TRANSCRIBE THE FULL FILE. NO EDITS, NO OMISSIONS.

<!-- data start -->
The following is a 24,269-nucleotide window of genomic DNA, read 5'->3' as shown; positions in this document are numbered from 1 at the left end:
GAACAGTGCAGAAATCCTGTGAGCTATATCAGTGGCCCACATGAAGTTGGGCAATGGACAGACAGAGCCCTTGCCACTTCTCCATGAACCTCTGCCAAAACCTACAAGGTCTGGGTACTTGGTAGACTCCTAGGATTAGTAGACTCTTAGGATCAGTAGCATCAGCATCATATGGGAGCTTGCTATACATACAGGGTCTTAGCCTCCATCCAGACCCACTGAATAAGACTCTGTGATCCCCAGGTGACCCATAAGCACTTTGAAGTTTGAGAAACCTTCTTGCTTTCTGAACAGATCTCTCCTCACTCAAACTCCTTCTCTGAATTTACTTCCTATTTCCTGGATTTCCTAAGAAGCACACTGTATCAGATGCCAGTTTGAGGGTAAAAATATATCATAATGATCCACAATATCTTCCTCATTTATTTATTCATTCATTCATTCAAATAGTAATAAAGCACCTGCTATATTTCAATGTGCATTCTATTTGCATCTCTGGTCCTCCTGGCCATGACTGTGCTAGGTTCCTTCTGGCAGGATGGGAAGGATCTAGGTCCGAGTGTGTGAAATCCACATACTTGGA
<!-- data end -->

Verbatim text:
The following is a 24,269-nucleotide window of genomic DNA, read 5'->3' as shown; positions in this document are numbered from 1 at the left end:
GAACAGTGCAGAAATCCTGTGAGCTATATCAGTGGCCCACATGAAGTTGGGCAATGGACAGACAGAGCCCTTGCCACTTCTCCATGAACCTCTGCCAAAACCTACAAGGTCTGGGTACTTGGTAGACTCCTAGGATTAGTAGACTCTTAGGATCAGTAGCATCAGCATCATATGGGAGCTTGCTATACATACAGGGTCTTAGCCTCCATCCAGACCCACTGAATAAGACTCTGTGATCCCCAGGTGACCCATAAGCACTTTGAAGTTTGAGAAACCTTCTTGCTTTCTGAACAGATCTCTCCTCACTCAAACTCCTTCTCTGAATTTACTTCCTATTTCCTGGATTTCCTAAGAAGCACACTGTATCAGATGCCAGTTTGAGGGTAAAAATATATCATAATGATCCACAATATCTTCCTCATTTATTTATTCATTCATTCATTCAAATAGTAATAAAGCACCTGCTATATTTCAATGTGCATTCTATTTGCATCTCTGGTCCTCCTGGCCATGACTGTGCTAGGTTCCTTCTGGCAGGATGGGAAGGATCTAGGTCCGAGTGTGTGAAATCCACATACTTGGA